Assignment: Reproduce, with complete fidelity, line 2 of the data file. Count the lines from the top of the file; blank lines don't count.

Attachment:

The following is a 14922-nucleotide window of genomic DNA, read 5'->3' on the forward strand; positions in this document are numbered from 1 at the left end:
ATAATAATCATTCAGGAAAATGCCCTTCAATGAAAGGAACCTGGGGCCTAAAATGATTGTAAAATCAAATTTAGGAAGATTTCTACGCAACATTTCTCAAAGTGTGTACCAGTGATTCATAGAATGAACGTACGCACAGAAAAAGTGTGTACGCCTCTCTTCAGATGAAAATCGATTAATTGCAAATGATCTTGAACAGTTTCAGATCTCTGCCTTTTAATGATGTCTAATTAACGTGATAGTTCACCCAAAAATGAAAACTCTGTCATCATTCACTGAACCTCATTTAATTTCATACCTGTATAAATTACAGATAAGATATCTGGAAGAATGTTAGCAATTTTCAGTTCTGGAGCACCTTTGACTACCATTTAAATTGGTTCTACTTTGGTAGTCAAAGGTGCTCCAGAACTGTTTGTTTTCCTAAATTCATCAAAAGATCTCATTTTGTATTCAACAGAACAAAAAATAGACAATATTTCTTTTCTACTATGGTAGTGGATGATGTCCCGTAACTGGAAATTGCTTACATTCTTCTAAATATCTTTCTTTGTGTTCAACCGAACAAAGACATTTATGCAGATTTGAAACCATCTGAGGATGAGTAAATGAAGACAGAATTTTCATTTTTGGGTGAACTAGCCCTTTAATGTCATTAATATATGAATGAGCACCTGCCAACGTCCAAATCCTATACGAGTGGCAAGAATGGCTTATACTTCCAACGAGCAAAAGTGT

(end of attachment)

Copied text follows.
ATAATAATCATTCAGGAAAATGCCCTTCAATGAAAGGAACCTGGGGCCTAAAATGATTGTAAAATCAAATTTAGGAAGATTTCTACGCAACATTTCTCAAAGTGTGTACCAGTGATTCATAGAATGAACGTACGCACAGAAAAAGTGTGTACGCCTCTCTTCAGATGAAAATCGATTAATTGCAAATGATCTTGAACAGTTTCAGATCTCTGCCTTTTAATGATGTCTAATTAACGTGATAGTTCACCCAAAAATGAAAACTCTGTCATCATTCACTGAACCTCATTTAATTTCATACCTGTATAAATTACAGATAAGATATCTGGAAGAATGTTAGCAATTTTCAGTTCTGGAGCACCTTTGACTACCATTTAAATTGGTTCTACTTTGGTAGTCAAAGGTGCTCCAGAACTGTTTGTTTTCCTAAATTCATCAAAAGATCTCATTTTGTATTCAACAGAACAAAAAATAGACAATATTTCTTTTCTACTATGGTAGTGGATGATGTCCCGTAACTGGAAATTGCTTACATTCTTCTAAATATCTTTCTTTGTGTTCAACCGAACAAAGACATTTATGCAGATTTGAAACCATCTGAGGATGAGTAAATGAAGACAGAATTTTCATTTTTGGGTGAACTAGCCCTTTAATGTCATTAATATATGAATGAGCACCTGCCAACGTCCAAATCCTATACGAGTGGCAAGAATGGCTTATACTTCCAACGAGCAAAAGTGT